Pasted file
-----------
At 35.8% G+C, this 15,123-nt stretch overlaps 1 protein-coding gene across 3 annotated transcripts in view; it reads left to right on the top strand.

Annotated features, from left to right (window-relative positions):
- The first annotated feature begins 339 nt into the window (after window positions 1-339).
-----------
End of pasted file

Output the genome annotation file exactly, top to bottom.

At 35.8% G+C, this 15,123-nt stretch overlaps 1 protein-coding gene across 3 annotated transcripts in view; it reads left to right on the top strand.

Annotated features, from left to right (window-relative positions):
- The first annotated feature begins 339 nt into the window (after window positions 1-339).